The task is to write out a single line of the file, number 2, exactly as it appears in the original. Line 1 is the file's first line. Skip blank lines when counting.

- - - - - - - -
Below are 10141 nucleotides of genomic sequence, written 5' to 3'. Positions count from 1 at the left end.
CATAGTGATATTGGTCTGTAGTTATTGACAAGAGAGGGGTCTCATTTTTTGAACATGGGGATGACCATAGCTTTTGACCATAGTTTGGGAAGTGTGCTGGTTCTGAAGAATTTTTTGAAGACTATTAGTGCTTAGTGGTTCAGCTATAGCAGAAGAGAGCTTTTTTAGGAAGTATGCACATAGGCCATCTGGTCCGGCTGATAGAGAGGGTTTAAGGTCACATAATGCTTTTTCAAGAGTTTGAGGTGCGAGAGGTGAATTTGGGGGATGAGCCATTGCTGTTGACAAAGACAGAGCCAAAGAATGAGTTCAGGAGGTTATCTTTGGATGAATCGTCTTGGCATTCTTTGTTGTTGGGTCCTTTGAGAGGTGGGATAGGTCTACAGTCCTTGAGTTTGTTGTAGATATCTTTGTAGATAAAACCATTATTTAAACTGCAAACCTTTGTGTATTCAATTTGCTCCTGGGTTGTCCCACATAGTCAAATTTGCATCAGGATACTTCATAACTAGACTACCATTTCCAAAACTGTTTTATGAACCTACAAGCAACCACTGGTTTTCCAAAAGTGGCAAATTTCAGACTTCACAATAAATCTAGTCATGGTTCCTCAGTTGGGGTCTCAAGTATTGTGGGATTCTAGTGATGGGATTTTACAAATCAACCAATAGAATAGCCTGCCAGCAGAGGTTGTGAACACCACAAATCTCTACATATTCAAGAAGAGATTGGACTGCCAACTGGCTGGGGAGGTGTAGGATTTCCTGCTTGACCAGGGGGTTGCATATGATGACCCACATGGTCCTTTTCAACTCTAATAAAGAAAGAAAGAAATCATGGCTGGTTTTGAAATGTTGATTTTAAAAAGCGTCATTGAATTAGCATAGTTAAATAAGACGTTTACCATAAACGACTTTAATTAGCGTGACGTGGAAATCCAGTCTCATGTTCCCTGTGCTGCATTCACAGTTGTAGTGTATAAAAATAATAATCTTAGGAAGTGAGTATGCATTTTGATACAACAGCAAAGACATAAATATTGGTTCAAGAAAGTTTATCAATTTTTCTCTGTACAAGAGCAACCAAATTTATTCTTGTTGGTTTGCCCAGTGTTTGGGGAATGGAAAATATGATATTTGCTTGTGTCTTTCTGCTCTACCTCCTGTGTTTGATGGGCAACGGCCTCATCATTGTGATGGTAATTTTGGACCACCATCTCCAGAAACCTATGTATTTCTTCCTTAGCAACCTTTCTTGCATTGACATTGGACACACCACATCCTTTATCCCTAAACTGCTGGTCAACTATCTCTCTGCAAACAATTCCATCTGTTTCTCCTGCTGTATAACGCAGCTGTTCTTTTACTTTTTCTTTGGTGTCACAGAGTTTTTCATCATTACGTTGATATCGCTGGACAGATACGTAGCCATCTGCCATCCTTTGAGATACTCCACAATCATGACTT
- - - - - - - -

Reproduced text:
CATAGTGATATTGGTCTGTAGTTATTGACAAGAGAGGGGTCTCATTTTTTGAACATGGGGATGACCATAGCTTTTGACCATAGTTTGGGAAGTGTGCTGGTTCTGAAGAATTTTTTGAAGACTATTAGTGCTTAGTGGTTCAGCTATAGCAGAAGAGAGCTTTTTTAGGAAGTATGCACATAGGCCATCTGGTCCGGCTGATAGAGAGGGTTTAAGGTCACATAATGCTTTTTCAAGAGTTTGAGGTGCGAGAGGTGAATTTGGGGGATGAGCCATTGCTGTTGACAAAGACAGAGCCAAAGAATGAGTTCAGGAGGTTATCTTTGGATGAATCGTCTTGGCATTCTTTGTTGTTGGGTCCTTTGAGAGGTGGGATAGGTCTACAGTCCTTGAGTTTGTTGTAGATATCTTTGTAGATAAAACCATTATTTAAACTGCAAACCTTTGTGTATTCAATTTGCTCCTGGGTTGTCCCACATAGTCAAATTTGCATCAGGATACTTCATAACTAGACTACCATTTCCAAAACTGTTTTATGAACCTACAAGCAACCACTGGTTTTCCAAAAGTGGCAAATTTCAGACTTCACAATAAATCTAGTCATGGTTCCTCAGTTGGGGTCTCAAGTATTGTGGGATTCTAGTGATGGGATTTTACAAATCAACCAATAGAATAGCCTGCCAGCAGAGGTTGTGAACACCACAAATCTCTACATATTCAAGAAGAGATTGGACTGCCAACTGGCTGGGGAGGTGTAGGATTTCCTGCTTGACCAGGGGGTTGCATATGATGACCCACATGGTCCTTTTCAACTCTAATAAAGAAAGAAAGAAATCATGGCTGGTTTTGAAATGTTGATTTTAAAAAGCGTCATTGAATTAGCATAGTTAAATAAGACGTTTACCATAAACGACTTTAATTAGCGTGACGTGGAAATCCAGTCTCATGTTCCCTGTGCTGCATTCACAGTTGTAGTGTATAAAAATAATAATCTTAGGAAGTGAGTATGCATTTTGATACAACAGCAAAGACATAAATATTGGTTCAAGAAAGTTTATCAATTTTTCTCTGTACAAGAGCAACCAAATTTATTCTTGTTGGTTTGCCCAGTGTTTGGGGAATGGAAAATATGATATTTGCTTGTGTCTTTCTGCTCTACCTCCTGTGTTTGATGGGCAACGGCCTCATCATTGTGATGGTAATTTTGGACCACCATCTCCAGAAACCTATGTATTTCTTCCTTAGCAACCTTTCTTGCATTGACATTGGACACACCACATCCTTTATCCCTAAACTGCTGGTCAACTATCTCTCTGCAAACAATTCCATCTGTTTCTCCTGCTGTATAACGCAGCTGTTCTTTTACTTTTTCTTTGGTGTCACAGAGTTTTTCATCATTACGTTGATATCGCTGGACAGATACGTAGCCATCTGCCATCCTTTGAGATACTCCACAATCATGACTT